Most of the crow family have a reputation for evil and mischief, possibly because of the Carrion Crow's habit in days of yore to feed on the dead on battlefields or the gallows. Nowadays they're more likely to be feasting on wildlife killed by cars. I'm fairly convinced that their close cousin, the Magpie, has hugely increased in numbers in recent decades as a result of this food-source. At one time you mostly saw them in thorny scrub, well away from people; nowadays if you travel the roads in early morning, before there's much traffic about, they are the bird you're most likely to encounter, as they feast on anything killed overnight.
The crow family are known to naturalists as Corvids - and very tempting it was to call this post "Corvid 19", as I can sometimes convince myself that there are 19 Rooks in the picture above. It is of course a rookery, where the birds are nesting at present and are probably sitting on eggs by now. There is an old piece of folklore that says that if the Rooks build high in the trees it will be a good summer - and what a load of rubbish that is! They use the same nests year after year.
In winter they gather in even larger numbers at roosts (which are also called rookeries, rather confusingly) often in the company of the smaller Jackdaw. These roosts can contain thousands of birds. They tend to flock together in greater and greater numbers as winter progresses. In the evening they gradually assemble in the fields near the roost site, then, just as it's almost dark they all ascend, as if to some invisible signal, into the treetops. It's one of the great, but little known, wildlife spectacles of these islands. And it's also one of the noisiest as they are very vocal birds.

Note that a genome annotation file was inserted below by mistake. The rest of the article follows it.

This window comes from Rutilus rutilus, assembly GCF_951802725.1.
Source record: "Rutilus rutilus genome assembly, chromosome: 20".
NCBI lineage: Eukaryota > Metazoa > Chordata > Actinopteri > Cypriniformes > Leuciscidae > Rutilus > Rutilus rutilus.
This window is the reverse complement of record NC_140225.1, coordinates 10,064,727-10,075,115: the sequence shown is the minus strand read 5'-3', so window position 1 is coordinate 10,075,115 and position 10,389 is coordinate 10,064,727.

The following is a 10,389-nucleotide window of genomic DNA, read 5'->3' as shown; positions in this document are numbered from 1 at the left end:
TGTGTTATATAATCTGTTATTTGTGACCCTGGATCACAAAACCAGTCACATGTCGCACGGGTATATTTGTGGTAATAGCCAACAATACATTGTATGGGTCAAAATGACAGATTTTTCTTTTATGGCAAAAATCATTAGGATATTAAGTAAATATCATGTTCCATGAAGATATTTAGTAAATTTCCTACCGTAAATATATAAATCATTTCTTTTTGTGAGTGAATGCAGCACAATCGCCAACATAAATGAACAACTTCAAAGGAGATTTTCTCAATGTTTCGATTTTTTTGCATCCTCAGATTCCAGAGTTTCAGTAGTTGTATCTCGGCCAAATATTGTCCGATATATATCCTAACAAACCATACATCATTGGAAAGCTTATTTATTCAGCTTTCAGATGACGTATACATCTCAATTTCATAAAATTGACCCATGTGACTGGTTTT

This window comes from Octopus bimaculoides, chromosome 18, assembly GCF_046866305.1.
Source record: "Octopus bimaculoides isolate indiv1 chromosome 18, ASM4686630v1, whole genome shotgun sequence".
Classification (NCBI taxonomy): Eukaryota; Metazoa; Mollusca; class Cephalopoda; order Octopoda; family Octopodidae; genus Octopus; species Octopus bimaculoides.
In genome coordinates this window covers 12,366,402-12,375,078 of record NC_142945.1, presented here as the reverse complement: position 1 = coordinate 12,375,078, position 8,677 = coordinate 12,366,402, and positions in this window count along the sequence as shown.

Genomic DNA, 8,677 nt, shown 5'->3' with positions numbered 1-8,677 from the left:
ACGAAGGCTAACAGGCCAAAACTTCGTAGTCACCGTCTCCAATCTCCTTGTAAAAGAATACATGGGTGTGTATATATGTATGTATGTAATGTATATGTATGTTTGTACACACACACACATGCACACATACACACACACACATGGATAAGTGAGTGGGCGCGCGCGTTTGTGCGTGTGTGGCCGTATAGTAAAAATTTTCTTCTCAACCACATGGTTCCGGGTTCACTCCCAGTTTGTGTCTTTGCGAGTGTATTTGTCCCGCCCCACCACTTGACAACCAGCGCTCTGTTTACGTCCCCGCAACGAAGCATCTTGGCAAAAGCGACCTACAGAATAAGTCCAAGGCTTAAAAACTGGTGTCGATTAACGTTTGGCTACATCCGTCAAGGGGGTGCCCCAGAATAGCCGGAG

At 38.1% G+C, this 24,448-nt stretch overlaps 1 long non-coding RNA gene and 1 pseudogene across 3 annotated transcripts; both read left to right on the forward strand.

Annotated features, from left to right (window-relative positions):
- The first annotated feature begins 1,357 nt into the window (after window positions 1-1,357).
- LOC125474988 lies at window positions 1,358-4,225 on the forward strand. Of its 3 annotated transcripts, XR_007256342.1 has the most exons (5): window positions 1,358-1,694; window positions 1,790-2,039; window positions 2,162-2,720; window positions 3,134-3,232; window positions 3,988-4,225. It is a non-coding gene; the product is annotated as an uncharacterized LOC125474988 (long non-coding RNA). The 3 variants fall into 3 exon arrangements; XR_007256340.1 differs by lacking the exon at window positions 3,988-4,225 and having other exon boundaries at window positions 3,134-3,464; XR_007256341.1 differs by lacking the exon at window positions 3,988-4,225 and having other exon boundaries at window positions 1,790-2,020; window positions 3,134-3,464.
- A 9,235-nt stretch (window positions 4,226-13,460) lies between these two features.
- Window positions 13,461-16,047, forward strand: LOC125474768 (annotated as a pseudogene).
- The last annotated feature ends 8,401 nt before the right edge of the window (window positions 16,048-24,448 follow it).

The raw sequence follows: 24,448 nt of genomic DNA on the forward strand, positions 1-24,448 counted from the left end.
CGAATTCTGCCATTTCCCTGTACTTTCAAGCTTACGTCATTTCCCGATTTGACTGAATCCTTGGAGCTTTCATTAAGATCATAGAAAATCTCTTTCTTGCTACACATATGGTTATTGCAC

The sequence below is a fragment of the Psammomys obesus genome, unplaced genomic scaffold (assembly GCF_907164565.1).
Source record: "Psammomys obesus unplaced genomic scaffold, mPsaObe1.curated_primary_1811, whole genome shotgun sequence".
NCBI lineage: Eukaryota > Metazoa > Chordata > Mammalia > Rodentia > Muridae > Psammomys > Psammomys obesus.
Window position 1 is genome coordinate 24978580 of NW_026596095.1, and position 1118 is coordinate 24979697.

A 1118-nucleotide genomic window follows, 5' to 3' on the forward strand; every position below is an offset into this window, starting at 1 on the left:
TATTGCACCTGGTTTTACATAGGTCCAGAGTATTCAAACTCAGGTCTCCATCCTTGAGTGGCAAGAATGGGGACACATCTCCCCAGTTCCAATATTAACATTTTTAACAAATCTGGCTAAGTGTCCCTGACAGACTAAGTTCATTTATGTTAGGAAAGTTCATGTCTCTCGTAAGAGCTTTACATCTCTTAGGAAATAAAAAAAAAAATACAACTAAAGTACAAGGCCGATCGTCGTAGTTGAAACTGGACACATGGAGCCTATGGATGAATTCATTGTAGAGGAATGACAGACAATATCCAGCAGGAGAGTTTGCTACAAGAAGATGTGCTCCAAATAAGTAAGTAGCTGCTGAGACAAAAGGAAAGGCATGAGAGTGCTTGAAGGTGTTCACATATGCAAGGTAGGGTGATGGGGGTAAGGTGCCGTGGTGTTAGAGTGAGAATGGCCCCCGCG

The fellow above is a Jackdaw, easily recognisable by their smaller size, their light-coloured eye and the grey feathers around the head. Just like me the Jackdaw gets greyer and greyer as it gets older!
Both Jackdaws and Rooks appear to be playful birds, especially on windy days. On the farm where I worked years ago, there was a huge barn and when the wind was in a certain direction they would fly towards the barn sheltering from the wind, then would climb up steeply to the top of its roof where the wind would suddenly catch them and throw them high in the air. They then used to fly back and repeat the process again and again. If they weren't playing then I don't know what they were doing!
When they tired of that game they had another. This involved flying up to the vertical side of the strawstack and hanging on for as long as possible. Again there seemed no practical reason for this behaviour.
Unlike some birds who appear to have an inate ability to build nests, the Rook, who as far as we can tell is one of the more intelligent birds, has but the sketchiest idea of how to construct one. They appear to experiment and by trial and error achieve a large heap of sticks which somehow stays aloft, not only for the nesting season, but right through the year including the winter gales. As I've mentioned elsewhere they steal material from each others nests but never pick up anything that falls to the ground.
According to some of the old farm-workers I used to know, Rooks hanging around the farm in the morning meant that bad weather was on the way. It's difficult to prove this one way or the other but, from their elevated position they could certainly see dark clouds approaching.
Another tale was that if Rooks moved away from a farm it spelled bad luck. As my father pointed out to me once, you'd have to be farming pretty badly if things got so desperate that the Rooks moved on!
There is a (slightly) serious point to the pictures above. A Rook's eyes point forwards so it can't see all around as some birds can and is unaware of what's going on behind. That may be one advantage to their gregarious lifestyle - there's always someone on lookout.
Above is a Carrion Crow with a cruel-looking beak, ideal for tearing apart the dead creatures on which it feeds. A Rook on the other hand has a long, pointed bill with which to probe the newly-ploughed fields for worms and grubs. The other way to tell them apart is the old country saying, "If you sees a lot of Crows together, they be Rooks. But one Rook on his own? Tha's a Crow". It's all down to the way they feed: a Carrion Crow discovering a dead vole or mouse will want it all to itself; whereas Rooks feed mainly on earthworms which are hidden below the surface, so many birds feeding together will soon find the best hunting ground for worms.
Oh, and for those who like those strange collective nouns for birds and animals: a lot of noisy Rooks, all crowded together and chattering and shouting at the same time, is known as a parliament of Rooks. About which I shall say no more.